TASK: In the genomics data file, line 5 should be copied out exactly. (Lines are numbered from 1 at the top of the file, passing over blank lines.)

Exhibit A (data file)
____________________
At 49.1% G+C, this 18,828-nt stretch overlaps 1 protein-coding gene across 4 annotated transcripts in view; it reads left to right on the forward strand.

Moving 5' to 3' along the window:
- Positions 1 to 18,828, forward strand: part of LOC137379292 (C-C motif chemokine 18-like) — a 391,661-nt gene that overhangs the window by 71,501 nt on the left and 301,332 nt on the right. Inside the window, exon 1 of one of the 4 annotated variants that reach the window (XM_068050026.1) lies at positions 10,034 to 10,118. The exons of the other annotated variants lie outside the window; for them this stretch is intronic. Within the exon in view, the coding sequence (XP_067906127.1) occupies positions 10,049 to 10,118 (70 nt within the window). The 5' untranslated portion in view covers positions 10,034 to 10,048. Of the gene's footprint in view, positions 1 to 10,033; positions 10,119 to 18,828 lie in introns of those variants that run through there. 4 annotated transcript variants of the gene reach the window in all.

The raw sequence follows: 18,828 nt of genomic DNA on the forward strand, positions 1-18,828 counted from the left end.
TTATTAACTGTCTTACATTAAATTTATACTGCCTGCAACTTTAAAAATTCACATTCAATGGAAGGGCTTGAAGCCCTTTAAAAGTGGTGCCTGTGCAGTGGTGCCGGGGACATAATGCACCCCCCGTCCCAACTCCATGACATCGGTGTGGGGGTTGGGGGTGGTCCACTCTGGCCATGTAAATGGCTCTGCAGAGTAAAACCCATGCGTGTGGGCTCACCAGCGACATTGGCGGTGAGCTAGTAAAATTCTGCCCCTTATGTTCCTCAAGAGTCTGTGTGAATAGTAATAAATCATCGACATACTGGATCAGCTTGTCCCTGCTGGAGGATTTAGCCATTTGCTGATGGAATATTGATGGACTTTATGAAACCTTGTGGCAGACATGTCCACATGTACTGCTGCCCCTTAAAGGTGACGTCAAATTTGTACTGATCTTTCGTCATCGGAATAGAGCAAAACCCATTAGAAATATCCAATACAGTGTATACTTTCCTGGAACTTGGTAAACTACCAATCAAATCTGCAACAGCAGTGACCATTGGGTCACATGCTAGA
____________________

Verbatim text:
TTATTAACTGTCTTACATTAAATTTATACTGCCTGCAACTTTAAAAATTCACATTCAATGGAAGGGCTTGAAGCCCTTTAAAAGTGGTGCCTGTGCAGTGGTGCCGGGGACATAATGCACCCCCCGTCCCAACTCCATGACATCGGTGTGGGGGTTGGGGGTGGTCCACTCTGGCCATGTAAATGGCTCTGCAGAGTAAAACCCATGCGTGTGGGCTCACCAGCGACATTGGCGGTGAGCTAGTAAAATTCTGCCCCTTATGTTCCTCAAGAGTCTGTGTGAATAGTAATAAATCATCGACATACTGGATCAGCTTGTCCCTGCTGGAGGATTTAGCCATTTGCTGATGGAATATTGATGGACTTTATGAAACCTTGTGGCAGACATGTCCACATGTACTGCTGCCCCTTAAAGGTGACGTCAAATTTGTACTGATCTTTCGTCATCGGAATAGAGCAAAACCCATTAGAAATATCCAATACAGTGTATACTTTCCTGGAACTTGGTAAACTACCAATCAAATCTGCAACAGCAGTGACCATTGGGTCACATGCTAGA